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Indonesians living in Dover slated to be deported

New Hampshire Union Leader

August 17. 2017 8:56PM

Twenty-three Indonesians living in the Dover area for the last two decades have been slated for deportation by U.S. Immigration and Customs Enforcement, and as many as 30 more expect the same fate in the coming months, a community leader said this week.

On Aug. 1, the Manchester ICE office told 22 Indonesians to return on Sept. 5 with airplane tickets or face detention; one was placed into ICE detention, said the Rev. Sandra Pontoh, whose Madbury-based Indonesian United Church of Christ Marantha ministers to Indonesians.

All were unauthorized immigrants who had visited the Manchester ICE office for their regular check-in meeting.

Many must now decide whether to return to their native country alone or with their spouses and American-born children, some totally unfamiliar with the islands nation, Pontoh said.

“It’s hard for them. They don’t know what they’re going to do,” she said.

All are Christians who fled Indonesia in the late 1990s because of persecution by Muslim extremists, she said.

U.S. Sen. Jeanne Shaheen, D-N.H., said a five-year-old arrangement for the Indonesians to work and stay in the country should continue.

“It is unconscionable that the Trump administration would prioritize the deportation of Indonesian families who came to the United States fleeing religious persecution and seeking asylum,” Shaheen said in a statement.

In a statement, an ICE official said that President Trump has made clear that ICE will no longer exempt categories of removable aliens from arrest, detention and removal.

“All of those individuals recently notified are currently subject to enforcement following full and fair immigration proceedings, after which a federal immigration judge found them ineligible for any form of relief under U.S. law and ordered them removed,” said Liz Johnson, assistant director of the ICE Office of Public Affairs. “Once ... legal options and reviews are exhausted, ICE must carry out the judge’s order in the absence of any other mitigating factors.”

ICE said its Boston field office used prosecutorial discretion seven years ago to keep the Indonesians in the United States. People in such cases typically get one to two years to get affairs in order, ICE said.

Each time that deportations were extended, ICE clarified that the extension did not mean that their cases would be reopened, the agency said.

An activist in immigration issues said the Indonesians had not been a priority for ICE.

Maggie Fogarty, co-director of the American Friends Service Committee, said she fears that unauthorized immigrants who have been checking in with ICE on a regular basis are being targeted for deportation.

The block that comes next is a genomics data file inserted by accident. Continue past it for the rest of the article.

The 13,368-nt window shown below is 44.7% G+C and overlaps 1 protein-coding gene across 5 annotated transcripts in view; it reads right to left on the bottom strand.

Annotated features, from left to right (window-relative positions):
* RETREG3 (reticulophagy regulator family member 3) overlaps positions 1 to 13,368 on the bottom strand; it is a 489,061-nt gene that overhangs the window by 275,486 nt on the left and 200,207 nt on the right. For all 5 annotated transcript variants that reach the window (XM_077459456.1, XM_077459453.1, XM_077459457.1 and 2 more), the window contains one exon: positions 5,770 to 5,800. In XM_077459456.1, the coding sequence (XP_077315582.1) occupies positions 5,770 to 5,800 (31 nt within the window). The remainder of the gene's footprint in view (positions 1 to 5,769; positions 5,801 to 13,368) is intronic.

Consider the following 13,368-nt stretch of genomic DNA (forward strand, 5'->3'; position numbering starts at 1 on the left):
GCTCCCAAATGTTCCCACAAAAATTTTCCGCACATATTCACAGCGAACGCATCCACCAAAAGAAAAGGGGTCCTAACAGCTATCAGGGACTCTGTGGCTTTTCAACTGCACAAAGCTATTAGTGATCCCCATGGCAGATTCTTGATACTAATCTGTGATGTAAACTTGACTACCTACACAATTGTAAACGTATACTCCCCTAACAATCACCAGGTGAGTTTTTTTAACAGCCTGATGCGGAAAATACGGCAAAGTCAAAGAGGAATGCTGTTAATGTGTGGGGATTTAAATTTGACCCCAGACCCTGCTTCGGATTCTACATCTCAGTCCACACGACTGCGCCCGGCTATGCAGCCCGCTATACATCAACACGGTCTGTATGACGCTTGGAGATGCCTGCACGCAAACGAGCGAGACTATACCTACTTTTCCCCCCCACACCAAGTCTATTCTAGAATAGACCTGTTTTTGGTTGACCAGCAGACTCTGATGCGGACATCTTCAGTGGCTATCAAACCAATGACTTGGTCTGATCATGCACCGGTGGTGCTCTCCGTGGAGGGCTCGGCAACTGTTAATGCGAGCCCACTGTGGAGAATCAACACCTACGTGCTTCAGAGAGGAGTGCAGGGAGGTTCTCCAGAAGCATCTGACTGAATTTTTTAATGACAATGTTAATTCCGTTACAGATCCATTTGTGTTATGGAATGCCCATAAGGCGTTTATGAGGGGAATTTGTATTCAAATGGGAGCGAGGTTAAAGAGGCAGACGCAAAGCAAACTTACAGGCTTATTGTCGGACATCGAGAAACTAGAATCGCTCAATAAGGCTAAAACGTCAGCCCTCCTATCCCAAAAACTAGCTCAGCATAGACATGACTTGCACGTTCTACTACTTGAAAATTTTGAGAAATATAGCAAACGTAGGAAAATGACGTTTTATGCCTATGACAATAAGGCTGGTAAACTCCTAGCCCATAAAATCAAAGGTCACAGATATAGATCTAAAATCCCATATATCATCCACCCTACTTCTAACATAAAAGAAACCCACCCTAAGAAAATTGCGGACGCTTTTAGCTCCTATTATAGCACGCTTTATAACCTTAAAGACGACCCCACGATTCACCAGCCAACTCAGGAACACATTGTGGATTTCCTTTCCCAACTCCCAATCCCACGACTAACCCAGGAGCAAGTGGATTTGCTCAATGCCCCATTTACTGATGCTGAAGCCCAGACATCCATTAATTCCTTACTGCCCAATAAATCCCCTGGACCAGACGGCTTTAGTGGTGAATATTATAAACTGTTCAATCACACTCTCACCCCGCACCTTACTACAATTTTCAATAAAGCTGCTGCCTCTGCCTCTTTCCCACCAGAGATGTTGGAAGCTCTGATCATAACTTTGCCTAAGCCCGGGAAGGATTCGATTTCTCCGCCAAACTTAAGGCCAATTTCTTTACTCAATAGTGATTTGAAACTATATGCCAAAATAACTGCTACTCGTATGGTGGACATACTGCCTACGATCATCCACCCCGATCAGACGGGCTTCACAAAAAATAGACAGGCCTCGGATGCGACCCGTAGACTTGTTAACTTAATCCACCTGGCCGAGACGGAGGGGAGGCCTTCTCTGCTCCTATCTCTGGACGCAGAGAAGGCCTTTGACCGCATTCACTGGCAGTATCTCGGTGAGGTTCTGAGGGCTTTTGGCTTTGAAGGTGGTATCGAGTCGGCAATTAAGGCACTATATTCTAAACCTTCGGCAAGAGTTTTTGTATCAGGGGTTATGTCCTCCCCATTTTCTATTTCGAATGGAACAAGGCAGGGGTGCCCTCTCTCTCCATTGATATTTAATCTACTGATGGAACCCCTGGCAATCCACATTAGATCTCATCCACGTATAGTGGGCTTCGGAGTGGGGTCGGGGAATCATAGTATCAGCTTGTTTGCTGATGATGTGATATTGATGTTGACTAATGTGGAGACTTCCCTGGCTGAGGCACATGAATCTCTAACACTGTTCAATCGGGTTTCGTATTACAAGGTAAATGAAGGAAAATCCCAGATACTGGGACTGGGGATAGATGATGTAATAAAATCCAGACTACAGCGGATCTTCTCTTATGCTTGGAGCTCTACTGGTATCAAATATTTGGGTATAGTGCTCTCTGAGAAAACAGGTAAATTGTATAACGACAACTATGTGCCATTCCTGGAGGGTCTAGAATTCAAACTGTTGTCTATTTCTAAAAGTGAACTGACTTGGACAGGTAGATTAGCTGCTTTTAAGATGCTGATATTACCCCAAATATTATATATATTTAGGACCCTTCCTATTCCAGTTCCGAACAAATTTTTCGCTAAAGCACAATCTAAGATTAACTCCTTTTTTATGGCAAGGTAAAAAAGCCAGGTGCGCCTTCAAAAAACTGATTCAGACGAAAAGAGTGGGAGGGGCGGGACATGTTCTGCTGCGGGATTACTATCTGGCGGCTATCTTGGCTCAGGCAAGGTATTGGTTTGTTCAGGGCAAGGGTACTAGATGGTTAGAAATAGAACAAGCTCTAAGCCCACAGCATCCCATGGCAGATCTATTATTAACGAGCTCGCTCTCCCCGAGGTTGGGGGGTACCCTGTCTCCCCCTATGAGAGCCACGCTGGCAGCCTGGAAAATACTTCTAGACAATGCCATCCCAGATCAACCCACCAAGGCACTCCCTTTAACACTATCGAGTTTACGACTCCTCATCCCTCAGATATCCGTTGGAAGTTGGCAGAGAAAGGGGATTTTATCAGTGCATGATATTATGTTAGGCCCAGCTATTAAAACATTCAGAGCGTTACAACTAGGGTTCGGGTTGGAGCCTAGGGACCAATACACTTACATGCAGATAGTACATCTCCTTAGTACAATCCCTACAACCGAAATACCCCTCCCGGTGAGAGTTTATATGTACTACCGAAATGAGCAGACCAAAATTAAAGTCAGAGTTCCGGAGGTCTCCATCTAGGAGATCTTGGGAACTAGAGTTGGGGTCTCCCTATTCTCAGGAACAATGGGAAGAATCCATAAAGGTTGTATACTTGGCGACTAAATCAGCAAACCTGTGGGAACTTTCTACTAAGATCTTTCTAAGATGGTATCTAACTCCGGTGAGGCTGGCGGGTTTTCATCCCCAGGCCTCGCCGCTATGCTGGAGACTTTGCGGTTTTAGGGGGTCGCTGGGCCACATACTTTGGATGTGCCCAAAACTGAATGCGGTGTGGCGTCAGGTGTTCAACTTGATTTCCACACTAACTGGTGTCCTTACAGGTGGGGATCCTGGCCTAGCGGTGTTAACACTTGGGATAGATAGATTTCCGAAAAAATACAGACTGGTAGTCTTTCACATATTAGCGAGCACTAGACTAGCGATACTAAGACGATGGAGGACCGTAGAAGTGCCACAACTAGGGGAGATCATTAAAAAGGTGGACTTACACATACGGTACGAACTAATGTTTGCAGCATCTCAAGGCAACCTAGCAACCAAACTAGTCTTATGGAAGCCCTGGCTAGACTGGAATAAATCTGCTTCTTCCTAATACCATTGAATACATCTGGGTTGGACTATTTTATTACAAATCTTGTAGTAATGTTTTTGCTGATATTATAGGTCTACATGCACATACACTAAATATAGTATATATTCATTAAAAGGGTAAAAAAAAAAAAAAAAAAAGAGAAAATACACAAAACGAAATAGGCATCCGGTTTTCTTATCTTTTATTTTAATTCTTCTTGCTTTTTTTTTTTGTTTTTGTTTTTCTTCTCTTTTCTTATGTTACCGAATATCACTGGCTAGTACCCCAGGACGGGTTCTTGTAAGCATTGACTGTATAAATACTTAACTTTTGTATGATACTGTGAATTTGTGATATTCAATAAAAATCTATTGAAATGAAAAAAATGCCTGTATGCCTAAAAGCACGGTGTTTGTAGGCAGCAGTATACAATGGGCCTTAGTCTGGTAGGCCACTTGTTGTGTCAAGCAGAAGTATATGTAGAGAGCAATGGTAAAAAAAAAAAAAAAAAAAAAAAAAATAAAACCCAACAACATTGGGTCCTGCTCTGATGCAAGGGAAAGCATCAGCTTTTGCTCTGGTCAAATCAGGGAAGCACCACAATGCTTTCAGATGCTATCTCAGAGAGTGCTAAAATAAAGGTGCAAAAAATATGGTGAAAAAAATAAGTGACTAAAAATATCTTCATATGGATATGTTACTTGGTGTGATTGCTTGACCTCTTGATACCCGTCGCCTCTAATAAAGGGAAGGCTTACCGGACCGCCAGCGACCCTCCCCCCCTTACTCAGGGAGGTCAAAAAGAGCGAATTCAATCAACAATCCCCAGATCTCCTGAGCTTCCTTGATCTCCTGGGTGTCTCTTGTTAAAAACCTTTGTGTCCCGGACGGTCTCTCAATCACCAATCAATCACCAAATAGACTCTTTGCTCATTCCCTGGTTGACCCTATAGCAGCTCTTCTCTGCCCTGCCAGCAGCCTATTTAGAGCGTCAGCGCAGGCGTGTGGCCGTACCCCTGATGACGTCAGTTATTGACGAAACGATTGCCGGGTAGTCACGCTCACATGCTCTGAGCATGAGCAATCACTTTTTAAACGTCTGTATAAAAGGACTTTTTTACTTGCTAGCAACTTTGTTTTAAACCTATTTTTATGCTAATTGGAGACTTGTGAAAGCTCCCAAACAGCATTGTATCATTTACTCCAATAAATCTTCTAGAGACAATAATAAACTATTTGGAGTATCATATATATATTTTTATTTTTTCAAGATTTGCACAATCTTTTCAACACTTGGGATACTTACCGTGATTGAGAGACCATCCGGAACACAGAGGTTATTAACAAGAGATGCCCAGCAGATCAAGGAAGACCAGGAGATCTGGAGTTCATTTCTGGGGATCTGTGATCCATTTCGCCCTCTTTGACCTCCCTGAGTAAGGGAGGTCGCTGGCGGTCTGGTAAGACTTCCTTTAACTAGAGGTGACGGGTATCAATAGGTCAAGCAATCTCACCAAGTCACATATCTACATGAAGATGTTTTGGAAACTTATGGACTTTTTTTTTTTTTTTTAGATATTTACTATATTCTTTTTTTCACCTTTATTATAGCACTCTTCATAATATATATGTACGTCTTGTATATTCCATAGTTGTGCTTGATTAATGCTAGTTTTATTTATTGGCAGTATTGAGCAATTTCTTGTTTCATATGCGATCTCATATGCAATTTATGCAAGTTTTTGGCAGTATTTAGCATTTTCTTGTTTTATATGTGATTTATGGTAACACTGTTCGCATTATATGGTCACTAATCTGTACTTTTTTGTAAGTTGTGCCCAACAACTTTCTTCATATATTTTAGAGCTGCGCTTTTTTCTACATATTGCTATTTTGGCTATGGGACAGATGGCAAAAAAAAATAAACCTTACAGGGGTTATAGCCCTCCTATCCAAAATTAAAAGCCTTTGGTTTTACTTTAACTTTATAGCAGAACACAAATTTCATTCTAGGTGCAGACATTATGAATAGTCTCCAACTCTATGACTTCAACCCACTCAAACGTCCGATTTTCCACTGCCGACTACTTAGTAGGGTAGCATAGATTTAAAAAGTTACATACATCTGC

“What it looks like to us is we’re seeing the beginning of a wave of mass deportations in New Hampshire,” Fogarty said. Earlier this month, a Brazilian couple in Manchester was deported.

Pontoh said about 69 unauthorized Indonesian immigrants live in the Dover area. None have criminal records, and most work in manufacturing plants in the Seacoast area. Some own their own homes, and when spouses and children are counted, the number of people directly affected by deportations grows to about 150, she said.

The acting ICE director said it is unfair to vilify ICE for breaking up families.

“When someone enters this country illegally, or someone overstays their visa, they know they’re in this country illegally. If they take it upon themselves to have a child in this country and becomes a U.S. citizen by birth, he put his family in that position, not ICE, not Border Patrol,” said Acting Director Tom Homan.

About 1,500 Indonesians live in the greater Dover area. A community celebration, scheduled for Saturday at the UCC church in Madbury, will now turn into a support and strategy session.

In her statement, Shaheen said the Indonesians have become an integral part of the Seacoast and made valuable contributions to the Granite State culture and economy.

“These are people who have learned our language, do not have criminal backgrounds, and pose no national security risk,” she said. “We are a nation of immigrants and should remain welcoming to all nations and faiths, particularly those who are fleeing violence and oppression. These deportations run counter to our nation’s values.”

Pontoh said the Indonesian immigrants moved to New Hampshire in the late 1990s to escape killings and church burnings. They applied for asylum, but they either lacked documents or had missed deadlines.

Pontoh said another 20 to 30 have a check-in scheduled for next month and could face an order to obtain an airplane ticket.

She said about six people with connections to the Dover area live in Maine or Massachusetts, and report to ICE offices in those states.

“It seems to me ICE in Manchester is stricter than the other ICE offices in New England,” she said.

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